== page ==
With the addition of bidirectional replication and enhanced SQL language support, Oracle Corp.'s Personal Oracle Lite is now a contender in the small-footprint SQL database engine market.
PC Week Labs tested Version 2.3 and found that all the conflict detection and resolution mechanisms supported by Oracle7 Server are provided by Personal Oracle Lite, making the product's conflict-handling abilities the most powerful in its class.
However, the product can only replicate with an Oracle 7.3 Workgroup Server or Oracle 7.3 Server, limiting its replication functionality to Oracle shops.
Also, although the database engine supports the SQL 89 and SQL 92 standards, it doesn't support PL/SQL, the language used by Oracle7 servers. Because of this, many Oracle developers will have to stick with the more costly and resource-intensive Personal Oracle7 for database development.
The addition of replication places Personal Oracle Lite squarely in competition with Sybase Inc.'s small-footprint database engine, SQL Anywhere, which also features full SQL 92 support with replication. But unlike SQL Anywhere, which must use electronic mail to replicate database changes, Personal Oracle Lite can use a standard direct or dial-up network link.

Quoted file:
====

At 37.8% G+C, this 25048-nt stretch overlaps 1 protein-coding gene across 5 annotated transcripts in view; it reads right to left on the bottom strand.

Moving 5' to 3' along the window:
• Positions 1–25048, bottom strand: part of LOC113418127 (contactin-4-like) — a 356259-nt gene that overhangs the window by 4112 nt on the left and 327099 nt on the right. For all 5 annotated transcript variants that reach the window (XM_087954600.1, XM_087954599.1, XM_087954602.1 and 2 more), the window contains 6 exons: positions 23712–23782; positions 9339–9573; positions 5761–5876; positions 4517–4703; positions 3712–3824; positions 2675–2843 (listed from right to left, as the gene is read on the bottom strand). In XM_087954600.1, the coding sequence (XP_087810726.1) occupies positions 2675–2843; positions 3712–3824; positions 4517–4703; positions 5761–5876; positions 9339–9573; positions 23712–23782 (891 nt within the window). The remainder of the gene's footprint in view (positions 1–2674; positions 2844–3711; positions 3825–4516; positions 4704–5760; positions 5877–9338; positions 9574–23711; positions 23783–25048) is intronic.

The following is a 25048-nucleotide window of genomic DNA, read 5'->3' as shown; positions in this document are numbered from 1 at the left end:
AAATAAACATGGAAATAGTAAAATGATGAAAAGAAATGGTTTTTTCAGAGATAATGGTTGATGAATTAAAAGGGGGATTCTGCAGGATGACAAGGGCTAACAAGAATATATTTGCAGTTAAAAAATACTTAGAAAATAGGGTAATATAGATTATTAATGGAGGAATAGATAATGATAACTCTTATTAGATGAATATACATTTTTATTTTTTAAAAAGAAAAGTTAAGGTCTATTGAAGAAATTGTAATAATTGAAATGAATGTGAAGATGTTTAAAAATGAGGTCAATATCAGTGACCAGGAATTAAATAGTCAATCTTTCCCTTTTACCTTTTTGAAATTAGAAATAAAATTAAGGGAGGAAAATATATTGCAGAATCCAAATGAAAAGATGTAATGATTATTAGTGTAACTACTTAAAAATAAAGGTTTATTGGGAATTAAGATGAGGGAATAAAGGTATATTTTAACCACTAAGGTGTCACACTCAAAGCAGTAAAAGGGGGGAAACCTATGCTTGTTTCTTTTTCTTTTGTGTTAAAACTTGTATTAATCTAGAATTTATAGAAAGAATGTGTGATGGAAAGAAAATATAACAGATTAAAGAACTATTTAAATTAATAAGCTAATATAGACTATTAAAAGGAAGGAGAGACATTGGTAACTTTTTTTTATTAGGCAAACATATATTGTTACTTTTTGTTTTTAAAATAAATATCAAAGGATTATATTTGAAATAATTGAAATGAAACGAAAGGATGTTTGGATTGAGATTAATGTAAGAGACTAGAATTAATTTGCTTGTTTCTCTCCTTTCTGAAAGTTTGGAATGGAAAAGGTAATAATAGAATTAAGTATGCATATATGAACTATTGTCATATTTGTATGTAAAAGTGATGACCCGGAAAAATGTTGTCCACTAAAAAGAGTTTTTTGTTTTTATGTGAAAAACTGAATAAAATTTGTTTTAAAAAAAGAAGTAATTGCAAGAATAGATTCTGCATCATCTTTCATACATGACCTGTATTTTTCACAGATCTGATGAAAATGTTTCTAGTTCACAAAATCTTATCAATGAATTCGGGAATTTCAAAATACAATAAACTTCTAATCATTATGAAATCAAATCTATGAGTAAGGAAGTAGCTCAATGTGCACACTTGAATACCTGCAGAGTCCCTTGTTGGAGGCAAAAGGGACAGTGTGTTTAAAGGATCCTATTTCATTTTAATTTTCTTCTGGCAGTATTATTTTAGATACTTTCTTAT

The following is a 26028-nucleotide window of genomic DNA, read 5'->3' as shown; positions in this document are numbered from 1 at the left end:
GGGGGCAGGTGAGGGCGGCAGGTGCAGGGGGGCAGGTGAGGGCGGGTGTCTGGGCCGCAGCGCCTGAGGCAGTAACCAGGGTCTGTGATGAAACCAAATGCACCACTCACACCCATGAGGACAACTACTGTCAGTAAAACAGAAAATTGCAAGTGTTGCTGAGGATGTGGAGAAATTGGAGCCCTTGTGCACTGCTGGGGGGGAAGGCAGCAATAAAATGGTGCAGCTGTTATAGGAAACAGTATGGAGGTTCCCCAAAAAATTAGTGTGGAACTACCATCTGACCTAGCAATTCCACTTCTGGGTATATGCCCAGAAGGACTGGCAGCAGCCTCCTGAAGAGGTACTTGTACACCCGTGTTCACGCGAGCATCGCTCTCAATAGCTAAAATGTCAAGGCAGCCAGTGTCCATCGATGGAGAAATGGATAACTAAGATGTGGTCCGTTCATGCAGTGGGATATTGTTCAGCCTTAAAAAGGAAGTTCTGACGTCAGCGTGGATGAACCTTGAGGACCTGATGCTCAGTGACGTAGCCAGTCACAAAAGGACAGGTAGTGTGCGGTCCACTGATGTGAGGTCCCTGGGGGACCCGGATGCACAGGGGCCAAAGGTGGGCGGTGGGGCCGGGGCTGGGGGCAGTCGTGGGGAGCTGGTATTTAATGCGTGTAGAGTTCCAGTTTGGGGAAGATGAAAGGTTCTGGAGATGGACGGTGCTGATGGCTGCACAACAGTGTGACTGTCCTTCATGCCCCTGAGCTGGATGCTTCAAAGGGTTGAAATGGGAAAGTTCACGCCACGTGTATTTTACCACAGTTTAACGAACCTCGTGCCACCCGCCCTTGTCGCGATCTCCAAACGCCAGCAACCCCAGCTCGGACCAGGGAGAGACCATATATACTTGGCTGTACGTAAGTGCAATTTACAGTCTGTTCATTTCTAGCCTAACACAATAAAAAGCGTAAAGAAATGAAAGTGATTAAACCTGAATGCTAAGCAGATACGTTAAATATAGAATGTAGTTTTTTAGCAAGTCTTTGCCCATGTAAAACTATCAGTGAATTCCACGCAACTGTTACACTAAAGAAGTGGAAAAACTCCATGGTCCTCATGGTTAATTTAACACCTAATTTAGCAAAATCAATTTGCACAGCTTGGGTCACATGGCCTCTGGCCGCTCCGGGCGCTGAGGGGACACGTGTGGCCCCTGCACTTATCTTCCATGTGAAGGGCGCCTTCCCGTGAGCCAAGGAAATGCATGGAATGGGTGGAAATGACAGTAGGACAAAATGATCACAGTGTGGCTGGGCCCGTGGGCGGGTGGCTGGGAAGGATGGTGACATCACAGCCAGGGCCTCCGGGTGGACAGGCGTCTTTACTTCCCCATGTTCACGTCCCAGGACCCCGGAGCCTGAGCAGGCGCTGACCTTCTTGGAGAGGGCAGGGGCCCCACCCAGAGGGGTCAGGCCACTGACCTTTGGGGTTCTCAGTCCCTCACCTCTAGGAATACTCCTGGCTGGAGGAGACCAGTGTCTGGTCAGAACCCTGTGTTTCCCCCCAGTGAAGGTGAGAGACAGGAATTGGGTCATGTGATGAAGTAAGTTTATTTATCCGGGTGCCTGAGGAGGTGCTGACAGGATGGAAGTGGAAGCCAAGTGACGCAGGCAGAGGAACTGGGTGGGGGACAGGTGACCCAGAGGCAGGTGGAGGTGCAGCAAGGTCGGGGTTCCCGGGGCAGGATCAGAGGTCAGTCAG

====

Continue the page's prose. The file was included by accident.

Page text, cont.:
Version 2.3 also can replicate directly to its parent Oracle server, while SQL Anywhere must replicate through an intermediate Sybase Replication Server to reach Sybase SQL Server. However, SQL Anywhere can replicate directly to another SQL Anywhere database and allows network database access, two important advantages over Personal Oracle Lite, which cannot replicate with itself and allows only local access.
Personal Oracle Lite now includes the Oracle Navigator tool used by Personal Oracle7. The Navigator tool allowed us to transfer between an Oracle7 Server database and a Personal Oracle Lite database using drag-and-drop operations. It was very convenient to use the same tool to manage both our server database and our local Personal Oracle Lite database.
Using the Navigator we could create replicable images of tables, called snapshots by Oracle. Snapshots can be read-only or read-write, and can contain only subsets of tables based on criteria defined when the snapshot is created.
Personal Oracle Lite will ship in the next few weeks, priced at $195 for new users.